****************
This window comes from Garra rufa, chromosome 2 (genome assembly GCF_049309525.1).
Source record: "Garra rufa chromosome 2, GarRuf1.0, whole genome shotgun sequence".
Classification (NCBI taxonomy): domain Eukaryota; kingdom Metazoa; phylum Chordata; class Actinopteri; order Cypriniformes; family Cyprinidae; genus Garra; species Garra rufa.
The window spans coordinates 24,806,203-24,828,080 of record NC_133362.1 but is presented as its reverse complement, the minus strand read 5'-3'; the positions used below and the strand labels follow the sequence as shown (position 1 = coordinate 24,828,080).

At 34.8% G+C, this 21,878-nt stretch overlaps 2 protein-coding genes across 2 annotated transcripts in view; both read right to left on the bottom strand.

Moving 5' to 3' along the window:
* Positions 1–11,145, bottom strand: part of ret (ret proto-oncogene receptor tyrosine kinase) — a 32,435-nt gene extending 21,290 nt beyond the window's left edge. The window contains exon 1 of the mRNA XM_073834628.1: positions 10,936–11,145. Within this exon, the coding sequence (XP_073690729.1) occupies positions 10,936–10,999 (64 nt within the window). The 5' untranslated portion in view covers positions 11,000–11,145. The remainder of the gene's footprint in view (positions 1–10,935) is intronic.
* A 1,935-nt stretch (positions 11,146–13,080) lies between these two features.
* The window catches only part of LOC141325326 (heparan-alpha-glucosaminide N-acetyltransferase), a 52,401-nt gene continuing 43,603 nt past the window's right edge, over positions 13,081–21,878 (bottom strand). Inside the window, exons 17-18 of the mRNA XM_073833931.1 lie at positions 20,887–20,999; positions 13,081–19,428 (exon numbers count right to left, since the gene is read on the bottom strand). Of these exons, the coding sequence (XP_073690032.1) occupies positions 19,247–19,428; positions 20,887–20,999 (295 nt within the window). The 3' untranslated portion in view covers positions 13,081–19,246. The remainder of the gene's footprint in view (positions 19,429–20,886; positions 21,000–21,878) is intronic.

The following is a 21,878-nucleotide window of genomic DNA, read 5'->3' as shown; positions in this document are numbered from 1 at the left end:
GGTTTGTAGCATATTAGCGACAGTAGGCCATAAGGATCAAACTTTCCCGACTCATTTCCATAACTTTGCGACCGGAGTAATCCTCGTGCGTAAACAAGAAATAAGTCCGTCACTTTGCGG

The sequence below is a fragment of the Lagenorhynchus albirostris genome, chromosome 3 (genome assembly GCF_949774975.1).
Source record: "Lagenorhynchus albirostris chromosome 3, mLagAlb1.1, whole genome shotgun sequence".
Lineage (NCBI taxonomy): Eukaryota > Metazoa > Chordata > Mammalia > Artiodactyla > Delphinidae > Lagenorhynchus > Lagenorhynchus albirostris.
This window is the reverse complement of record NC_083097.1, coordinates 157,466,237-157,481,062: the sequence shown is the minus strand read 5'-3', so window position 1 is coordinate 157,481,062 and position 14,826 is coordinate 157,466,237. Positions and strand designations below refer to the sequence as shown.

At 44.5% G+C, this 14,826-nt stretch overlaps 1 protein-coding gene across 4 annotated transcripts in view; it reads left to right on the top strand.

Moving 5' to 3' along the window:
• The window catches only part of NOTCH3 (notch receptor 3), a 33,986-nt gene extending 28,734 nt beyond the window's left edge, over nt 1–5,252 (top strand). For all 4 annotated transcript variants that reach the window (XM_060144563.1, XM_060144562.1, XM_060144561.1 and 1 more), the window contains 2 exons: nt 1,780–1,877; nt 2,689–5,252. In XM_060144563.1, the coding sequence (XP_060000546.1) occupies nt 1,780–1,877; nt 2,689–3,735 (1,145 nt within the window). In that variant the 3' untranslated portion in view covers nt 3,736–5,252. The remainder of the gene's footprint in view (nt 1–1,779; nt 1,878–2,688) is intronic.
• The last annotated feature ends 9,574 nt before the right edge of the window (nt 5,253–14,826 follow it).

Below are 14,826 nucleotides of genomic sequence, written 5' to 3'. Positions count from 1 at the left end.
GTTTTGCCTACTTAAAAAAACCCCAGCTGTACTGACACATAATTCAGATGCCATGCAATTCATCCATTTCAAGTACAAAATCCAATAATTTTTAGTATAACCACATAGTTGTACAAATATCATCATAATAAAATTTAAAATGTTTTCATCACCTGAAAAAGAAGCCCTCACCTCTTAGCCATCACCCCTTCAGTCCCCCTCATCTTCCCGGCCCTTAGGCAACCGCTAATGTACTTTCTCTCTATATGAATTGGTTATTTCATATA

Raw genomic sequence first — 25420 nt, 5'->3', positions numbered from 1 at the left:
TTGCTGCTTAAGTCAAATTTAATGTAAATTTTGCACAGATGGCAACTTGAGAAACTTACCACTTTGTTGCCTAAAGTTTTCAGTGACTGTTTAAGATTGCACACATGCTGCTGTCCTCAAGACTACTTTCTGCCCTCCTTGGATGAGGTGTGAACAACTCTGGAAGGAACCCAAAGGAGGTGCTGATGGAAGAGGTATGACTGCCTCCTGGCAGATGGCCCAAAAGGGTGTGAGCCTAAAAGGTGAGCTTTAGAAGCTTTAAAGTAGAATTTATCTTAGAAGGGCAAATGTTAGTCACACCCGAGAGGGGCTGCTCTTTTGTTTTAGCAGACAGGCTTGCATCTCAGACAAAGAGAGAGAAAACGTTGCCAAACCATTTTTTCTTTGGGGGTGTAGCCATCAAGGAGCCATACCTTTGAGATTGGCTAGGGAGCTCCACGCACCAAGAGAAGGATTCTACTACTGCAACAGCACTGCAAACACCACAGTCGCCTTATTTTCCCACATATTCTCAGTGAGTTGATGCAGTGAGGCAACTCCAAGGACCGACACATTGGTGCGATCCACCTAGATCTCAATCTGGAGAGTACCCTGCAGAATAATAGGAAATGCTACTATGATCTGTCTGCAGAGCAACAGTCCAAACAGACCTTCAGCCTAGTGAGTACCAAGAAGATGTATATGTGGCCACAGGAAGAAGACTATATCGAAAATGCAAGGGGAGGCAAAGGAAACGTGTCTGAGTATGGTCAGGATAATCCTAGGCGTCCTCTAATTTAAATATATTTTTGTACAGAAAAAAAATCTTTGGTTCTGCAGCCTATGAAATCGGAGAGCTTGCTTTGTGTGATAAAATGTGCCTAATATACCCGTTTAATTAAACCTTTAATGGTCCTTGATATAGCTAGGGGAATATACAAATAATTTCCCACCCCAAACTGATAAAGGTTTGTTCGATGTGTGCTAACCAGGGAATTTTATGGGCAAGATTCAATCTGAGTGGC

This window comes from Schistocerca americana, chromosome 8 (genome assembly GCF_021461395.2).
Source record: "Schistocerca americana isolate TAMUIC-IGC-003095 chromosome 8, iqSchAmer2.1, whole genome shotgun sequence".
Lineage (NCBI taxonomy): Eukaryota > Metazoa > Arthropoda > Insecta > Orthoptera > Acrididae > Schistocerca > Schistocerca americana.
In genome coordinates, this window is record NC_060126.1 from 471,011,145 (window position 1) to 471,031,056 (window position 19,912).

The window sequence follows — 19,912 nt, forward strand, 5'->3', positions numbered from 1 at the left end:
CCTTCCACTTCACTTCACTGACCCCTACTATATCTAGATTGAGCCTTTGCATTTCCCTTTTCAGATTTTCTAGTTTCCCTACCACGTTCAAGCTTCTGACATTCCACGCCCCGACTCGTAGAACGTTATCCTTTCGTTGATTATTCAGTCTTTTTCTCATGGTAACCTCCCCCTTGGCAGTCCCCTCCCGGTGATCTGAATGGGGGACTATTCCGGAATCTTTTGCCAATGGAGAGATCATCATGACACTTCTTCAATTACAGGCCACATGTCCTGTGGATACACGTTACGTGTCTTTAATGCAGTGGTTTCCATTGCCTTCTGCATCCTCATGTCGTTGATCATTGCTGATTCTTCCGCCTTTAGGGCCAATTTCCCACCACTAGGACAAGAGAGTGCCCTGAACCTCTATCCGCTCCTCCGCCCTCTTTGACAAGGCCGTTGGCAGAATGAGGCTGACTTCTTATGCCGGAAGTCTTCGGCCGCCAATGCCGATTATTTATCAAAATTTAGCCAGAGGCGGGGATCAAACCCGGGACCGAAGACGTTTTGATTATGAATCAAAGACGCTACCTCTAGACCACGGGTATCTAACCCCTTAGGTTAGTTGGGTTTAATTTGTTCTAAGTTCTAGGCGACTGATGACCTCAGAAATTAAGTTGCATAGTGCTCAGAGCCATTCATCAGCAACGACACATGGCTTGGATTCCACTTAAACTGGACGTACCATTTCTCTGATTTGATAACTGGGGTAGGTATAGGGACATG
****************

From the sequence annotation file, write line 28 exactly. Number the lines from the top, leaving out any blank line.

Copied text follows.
The window sequence follows — 19,912 nt, forward strand, 5'->3', positions numbered from 1 at the left end: